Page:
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“Reader Questions” are answered twice a week by TPG Senior Points & Miles Contributor Ethan Steinberg.

The complex web of airline alliances, codeshare agreements and more can make it confusing to separate the difference between who’s operating your flight, selling your ticket and awarding you miles. TPG reader Meir has a question about which airline’s partner award chart will govern his earnings…

I’m looking to book a Lufthansa-operated flight (fare class L) through United and credit the miles to my Turkish Airlines Miles & Smiles account. Will I earn miles based on United or Turkish’s partner award chart for Lufthansa?


First of all, Meir is spot-on that his earnings for this flight will be based on a partner award chart, not Lufthansa’s own Miles & More program.

In a situation like this where there are three different airlines in play, you can ignore the airline you’re booking through. The only thing that matters it the loyalty program you decide to credit miles to (in this case Turkish Miles & Smiles), and the partner award chart that program has for the airline you’re flying on (Lufthansa). In this case, it doesn’t look good for Meir as Lufthansa “L” class fares are ineligible for mileage accrual with Turkish Miles & Smiles.

Meir could also decide to credit to a different Star Alliance loyalty program. If he picked United, he’d earned 5x United miles per dollar (assuming he was a general member, more if he had elite status). He’s also earn 100% premier qualifying miles (PQMs) based on the distance of his flight. He could also choose to credit the flight to Air Canada Aeroplan. Assuming this is a long-haul international flight and not an intra-Europe flight (which has a separate award chart), his L class ticket would earn at the following rates.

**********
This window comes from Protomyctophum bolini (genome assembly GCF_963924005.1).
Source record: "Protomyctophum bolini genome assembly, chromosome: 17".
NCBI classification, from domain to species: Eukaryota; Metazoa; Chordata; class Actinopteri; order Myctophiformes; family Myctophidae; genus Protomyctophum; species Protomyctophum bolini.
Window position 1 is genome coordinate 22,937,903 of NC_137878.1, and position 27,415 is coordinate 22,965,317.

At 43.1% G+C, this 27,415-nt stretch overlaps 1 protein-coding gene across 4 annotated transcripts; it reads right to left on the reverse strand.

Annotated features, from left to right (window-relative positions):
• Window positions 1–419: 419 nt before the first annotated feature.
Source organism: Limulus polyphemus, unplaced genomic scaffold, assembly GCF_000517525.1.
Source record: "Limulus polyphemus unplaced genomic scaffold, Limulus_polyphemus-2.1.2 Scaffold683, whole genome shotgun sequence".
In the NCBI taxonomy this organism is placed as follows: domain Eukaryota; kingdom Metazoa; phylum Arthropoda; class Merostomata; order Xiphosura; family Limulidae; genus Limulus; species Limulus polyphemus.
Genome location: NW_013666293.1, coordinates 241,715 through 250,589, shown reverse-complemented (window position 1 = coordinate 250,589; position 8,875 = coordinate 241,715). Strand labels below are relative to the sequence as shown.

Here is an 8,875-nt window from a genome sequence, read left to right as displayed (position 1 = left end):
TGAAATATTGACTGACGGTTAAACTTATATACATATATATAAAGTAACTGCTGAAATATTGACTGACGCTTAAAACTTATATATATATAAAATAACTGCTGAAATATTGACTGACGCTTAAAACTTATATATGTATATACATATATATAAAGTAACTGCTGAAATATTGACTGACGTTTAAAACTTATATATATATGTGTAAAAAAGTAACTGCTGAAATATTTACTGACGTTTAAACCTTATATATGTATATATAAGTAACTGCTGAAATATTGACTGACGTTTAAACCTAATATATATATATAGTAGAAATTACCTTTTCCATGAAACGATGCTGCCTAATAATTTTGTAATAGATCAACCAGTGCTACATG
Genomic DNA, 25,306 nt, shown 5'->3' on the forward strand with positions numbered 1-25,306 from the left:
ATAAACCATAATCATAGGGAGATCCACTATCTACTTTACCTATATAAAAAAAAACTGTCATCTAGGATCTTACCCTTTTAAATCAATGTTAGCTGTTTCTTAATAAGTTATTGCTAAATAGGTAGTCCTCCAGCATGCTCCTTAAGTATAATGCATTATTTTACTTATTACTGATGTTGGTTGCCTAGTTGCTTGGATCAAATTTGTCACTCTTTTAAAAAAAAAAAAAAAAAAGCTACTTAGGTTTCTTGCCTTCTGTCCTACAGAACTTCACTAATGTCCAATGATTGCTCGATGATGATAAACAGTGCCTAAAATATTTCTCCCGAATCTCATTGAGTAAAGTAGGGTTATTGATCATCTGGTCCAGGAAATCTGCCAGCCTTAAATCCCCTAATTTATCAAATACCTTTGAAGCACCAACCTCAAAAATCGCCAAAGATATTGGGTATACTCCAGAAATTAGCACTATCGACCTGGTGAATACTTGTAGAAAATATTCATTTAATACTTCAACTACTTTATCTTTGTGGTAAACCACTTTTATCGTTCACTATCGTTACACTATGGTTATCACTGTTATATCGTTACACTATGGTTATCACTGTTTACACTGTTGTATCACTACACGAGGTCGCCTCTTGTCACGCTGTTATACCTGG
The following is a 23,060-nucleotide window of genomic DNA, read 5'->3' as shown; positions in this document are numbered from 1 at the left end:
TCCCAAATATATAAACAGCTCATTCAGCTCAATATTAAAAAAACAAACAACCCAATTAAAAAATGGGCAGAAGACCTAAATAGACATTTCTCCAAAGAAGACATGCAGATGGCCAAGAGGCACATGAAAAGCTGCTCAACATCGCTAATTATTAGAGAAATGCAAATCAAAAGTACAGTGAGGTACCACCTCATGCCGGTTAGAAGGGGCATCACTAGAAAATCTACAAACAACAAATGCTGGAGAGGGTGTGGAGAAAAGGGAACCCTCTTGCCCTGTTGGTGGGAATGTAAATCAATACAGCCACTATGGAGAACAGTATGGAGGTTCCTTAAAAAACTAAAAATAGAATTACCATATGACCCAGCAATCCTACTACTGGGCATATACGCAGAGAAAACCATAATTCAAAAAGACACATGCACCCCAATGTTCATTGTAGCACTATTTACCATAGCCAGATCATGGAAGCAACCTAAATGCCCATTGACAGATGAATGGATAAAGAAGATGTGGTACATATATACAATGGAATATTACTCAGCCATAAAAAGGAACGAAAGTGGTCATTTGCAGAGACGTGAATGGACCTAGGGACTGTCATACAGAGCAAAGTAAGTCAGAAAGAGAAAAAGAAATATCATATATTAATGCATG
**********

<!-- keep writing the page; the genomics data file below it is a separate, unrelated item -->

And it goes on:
Singapore KrisFlyer and Avianca LifeMiles are both incredibly valuable Star Alliance loyalty programs, but neither one awards any miles for Lufthansa tickets in the L fare class.

Bottom Line

As you can see, partner earning rates vary heavily from airline to airline, even within the same alliance. If you’re ever confused about which earning chart applies to your specific flight, just take the loyalty program you’re crediting your miles to, and look for that carrier’s chart for the airline operating your flight. A simple Google search such as “Turkish Miles & Smiles earning on Lufthansa” will usually help you find the relevant information.

This research is especially important to do if you’re traveling on a deeply discounted economy ticket, as many of these fare classes don’t earn any miles at all with partner airlines. Meir could wind up earning thousands of extra miles by deciding to credit this flight to his United MileagePlus account, as opposed to nothing at all if he credited to Turkish.

Thanks for the question, Meir, and if you’re a TPG reader who’d like us to answer a question of your own, tweet us at @thepointsguy, message us on Facebook or email us at

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Disclaimer: The responses below are not provided or commissioned by the bank advertiser. Responses have not been reviewed, approved or otherwise endorsed by the bank advertiser. It is not the bank advertiser’s responsibility to ensure all posts and/or questions are answered.